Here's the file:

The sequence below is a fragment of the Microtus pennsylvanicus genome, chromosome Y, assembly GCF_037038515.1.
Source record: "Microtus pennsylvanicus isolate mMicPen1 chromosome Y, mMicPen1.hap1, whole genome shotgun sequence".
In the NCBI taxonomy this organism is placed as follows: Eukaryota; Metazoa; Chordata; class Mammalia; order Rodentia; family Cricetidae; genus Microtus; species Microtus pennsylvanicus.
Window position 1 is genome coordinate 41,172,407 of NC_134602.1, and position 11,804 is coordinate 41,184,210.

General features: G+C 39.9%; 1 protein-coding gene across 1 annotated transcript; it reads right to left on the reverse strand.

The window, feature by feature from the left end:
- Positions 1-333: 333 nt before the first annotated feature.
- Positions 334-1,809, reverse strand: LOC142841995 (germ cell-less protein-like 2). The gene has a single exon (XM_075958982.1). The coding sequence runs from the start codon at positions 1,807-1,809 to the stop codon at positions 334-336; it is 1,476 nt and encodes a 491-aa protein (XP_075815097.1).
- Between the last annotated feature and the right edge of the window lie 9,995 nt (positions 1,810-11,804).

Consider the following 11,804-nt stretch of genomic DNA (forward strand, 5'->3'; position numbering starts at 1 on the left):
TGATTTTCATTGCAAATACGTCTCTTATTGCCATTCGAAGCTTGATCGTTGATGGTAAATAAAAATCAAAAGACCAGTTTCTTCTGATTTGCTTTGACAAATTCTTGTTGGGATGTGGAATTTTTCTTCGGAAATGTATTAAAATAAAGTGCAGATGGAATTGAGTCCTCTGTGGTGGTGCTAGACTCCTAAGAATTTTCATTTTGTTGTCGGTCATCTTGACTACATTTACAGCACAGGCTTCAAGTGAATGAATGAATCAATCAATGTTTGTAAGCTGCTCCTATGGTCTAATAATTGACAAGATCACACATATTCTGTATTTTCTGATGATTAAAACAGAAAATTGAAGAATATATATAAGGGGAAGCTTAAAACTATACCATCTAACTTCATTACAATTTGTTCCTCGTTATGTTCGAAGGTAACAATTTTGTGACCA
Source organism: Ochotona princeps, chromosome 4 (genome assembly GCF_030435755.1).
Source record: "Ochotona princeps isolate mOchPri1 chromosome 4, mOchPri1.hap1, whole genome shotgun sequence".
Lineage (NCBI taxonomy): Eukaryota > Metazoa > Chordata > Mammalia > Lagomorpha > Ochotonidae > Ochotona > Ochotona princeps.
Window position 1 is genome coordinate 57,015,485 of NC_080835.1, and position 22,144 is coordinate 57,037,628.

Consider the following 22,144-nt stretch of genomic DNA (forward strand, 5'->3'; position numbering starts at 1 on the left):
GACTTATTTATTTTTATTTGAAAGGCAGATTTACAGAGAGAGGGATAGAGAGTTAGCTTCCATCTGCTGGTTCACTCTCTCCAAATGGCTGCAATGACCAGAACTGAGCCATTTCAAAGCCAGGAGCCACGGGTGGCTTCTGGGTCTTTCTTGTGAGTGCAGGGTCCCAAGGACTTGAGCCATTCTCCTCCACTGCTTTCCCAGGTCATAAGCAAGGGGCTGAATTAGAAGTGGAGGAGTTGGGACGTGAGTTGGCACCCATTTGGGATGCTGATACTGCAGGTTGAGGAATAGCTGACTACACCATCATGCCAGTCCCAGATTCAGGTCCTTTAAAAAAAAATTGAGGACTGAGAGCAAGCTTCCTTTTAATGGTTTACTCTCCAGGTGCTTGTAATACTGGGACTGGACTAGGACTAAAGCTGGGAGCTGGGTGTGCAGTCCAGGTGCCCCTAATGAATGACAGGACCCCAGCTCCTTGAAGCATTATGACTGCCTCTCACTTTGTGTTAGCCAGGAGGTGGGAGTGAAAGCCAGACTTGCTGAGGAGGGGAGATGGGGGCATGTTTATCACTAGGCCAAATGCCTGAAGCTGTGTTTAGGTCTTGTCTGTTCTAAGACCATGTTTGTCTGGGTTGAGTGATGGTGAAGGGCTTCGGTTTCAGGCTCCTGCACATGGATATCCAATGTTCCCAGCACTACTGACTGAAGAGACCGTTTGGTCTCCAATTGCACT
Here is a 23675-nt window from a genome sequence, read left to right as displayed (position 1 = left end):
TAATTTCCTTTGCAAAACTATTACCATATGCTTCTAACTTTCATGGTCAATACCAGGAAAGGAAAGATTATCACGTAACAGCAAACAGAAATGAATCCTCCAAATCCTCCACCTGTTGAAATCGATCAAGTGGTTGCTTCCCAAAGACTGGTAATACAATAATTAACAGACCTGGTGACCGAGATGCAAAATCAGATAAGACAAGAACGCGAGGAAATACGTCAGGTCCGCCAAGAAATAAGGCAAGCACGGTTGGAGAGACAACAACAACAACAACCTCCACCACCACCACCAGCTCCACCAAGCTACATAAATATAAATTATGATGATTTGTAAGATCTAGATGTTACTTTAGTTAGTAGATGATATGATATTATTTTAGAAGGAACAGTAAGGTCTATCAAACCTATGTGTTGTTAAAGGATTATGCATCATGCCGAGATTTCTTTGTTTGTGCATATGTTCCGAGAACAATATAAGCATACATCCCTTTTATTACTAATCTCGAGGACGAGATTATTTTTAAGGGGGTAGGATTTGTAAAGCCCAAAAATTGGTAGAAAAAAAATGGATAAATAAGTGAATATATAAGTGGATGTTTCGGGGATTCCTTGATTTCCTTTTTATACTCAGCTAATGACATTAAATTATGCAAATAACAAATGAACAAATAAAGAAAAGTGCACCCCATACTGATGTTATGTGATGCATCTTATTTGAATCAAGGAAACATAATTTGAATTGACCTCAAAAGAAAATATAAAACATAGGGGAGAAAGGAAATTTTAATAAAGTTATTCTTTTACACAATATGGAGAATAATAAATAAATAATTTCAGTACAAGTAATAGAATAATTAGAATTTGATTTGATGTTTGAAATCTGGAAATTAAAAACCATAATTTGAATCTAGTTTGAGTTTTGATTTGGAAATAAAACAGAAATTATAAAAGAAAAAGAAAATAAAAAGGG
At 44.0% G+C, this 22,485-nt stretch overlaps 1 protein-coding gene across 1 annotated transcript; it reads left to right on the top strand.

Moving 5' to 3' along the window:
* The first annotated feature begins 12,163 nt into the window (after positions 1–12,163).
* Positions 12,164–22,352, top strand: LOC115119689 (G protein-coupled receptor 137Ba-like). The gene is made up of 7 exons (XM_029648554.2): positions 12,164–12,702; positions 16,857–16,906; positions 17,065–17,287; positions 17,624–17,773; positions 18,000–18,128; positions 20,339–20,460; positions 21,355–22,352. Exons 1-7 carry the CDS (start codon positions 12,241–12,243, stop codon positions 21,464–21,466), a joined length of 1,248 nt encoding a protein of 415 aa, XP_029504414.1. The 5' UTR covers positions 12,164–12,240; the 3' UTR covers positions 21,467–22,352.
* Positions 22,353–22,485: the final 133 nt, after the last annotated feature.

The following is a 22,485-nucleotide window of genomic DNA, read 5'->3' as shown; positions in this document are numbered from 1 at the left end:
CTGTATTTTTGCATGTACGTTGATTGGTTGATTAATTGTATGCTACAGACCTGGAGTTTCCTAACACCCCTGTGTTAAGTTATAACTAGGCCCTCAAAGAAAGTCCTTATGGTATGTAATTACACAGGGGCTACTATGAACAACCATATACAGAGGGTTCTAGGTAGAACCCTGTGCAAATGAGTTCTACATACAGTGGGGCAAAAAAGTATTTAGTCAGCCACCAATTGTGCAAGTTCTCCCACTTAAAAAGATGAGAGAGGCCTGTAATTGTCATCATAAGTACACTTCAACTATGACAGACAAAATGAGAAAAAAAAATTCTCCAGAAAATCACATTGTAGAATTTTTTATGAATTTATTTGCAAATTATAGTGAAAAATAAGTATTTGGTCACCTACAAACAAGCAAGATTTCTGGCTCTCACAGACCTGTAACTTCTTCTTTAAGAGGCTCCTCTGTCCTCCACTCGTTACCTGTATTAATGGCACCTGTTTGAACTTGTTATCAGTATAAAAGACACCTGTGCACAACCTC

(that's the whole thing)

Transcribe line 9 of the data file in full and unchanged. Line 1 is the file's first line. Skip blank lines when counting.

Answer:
- Between the last annotated feature and the right edge of the window lie 9,995 nt (positions 1,810-11,804).